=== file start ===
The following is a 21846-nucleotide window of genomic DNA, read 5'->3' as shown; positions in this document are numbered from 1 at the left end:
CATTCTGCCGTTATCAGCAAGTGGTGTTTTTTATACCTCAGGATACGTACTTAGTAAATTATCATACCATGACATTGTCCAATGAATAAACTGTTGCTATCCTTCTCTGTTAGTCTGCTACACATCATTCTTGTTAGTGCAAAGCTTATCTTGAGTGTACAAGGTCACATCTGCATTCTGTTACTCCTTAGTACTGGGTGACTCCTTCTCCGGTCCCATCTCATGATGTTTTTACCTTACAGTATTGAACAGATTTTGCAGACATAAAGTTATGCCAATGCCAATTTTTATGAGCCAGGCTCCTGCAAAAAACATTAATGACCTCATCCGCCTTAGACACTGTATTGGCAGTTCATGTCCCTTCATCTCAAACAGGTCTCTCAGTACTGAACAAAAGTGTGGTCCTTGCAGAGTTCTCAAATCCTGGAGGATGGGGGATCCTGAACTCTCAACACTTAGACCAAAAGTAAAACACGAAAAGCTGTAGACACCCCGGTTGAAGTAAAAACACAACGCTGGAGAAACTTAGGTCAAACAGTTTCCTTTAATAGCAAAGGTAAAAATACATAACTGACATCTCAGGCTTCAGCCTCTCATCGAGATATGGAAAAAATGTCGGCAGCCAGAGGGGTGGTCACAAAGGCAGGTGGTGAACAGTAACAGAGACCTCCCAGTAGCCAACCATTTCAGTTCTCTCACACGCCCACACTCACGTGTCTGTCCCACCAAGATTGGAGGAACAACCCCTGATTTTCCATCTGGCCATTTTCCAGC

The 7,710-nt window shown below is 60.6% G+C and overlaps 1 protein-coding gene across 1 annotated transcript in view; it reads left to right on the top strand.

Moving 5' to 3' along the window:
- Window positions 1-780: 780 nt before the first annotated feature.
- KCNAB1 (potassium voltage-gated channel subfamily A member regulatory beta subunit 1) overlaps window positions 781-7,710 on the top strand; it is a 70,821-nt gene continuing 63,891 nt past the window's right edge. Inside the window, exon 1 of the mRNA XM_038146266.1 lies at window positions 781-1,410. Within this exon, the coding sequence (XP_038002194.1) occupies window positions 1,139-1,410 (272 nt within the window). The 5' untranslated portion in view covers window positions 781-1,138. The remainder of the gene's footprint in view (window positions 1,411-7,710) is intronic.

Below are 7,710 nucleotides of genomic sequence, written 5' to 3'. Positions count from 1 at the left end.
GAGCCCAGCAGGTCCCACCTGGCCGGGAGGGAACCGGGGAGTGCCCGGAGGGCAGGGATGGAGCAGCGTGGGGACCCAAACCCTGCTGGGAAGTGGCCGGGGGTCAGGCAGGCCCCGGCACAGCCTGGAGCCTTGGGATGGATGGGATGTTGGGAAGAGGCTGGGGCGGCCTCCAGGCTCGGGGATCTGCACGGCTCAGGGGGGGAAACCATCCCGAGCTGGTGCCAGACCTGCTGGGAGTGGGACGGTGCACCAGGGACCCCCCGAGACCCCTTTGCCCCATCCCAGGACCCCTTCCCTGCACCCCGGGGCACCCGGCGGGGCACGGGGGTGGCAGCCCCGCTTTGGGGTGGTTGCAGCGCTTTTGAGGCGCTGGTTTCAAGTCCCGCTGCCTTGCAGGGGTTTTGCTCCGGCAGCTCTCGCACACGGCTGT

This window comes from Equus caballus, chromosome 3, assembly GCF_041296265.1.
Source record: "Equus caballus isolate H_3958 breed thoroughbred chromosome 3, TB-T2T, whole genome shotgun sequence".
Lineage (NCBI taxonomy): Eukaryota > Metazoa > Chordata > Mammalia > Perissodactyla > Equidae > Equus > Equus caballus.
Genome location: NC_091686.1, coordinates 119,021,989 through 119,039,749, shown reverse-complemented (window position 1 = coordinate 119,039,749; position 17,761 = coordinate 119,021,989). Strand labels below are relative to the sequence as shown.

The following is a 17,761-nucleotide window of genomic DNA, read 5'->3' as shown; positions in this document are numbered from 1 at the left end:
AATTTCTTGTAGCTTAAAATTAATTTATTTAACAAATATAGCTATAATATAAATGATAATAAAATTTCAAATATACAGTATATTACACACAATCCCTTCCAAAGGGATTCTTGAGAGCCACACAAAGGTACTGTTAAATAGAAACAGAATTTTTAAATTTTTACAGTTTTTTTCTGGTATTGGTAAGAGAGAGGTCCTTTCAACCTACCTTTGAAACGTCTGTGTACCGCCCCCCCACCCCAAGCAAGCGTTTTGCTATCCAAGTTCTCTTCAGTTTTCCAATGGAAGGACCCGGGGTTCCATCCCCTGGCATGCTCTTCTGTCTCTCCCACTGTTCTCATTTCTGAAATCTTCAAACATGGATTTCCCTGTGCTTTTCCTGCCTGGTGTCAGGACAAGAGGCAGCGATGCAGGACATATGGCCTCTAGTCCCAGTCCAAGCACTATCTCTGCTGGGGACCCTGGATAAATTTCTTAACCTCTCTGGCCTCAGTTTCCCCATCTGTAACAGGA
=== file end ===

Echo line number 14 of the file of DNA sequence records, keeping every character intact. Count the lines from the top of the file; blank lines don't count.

AATTTCTTGTAGCTTAAAATTAATTTATTTAACAAATATAGCTATAATATAAATGATAATAAAATTTCAAATATACAGTATATTACACACAATCCCTTCCAAAGGGATTCTTGAGAGCCACACAAAGGTACTGTTAAATAGAAACAGAATTTTTAAATTTTTACAGTTTTTTTCTGGTATTGGTAAGAGAGAGGTCCTTTCAACCTACCTTTGAAACGTCTGTGTACCGCCCCCCCACCCCAAGCAAGCGTTTTGCTATCCAAGTTCTCTTCAGTTTTCCAATGGAAGGACCCGGGGTTCCATCCCCTGGCATGCTCTTCTGTCTCTCCCACTGTTCTCATTTCTGAAATCTTCAAACATGGATTTCCCTGTGCTTTTCCTGCCTGGTGTCAGGACAAGAGGCAGCGATGCAGGACATATGGCCTCTAGTCCCAGTCCAAGCACTATCTCTGCTGGGGACCCTGGATAAATTTCTTAACCTCTCTGGCCTCAGTTTCCCCATCTGTAACAGGA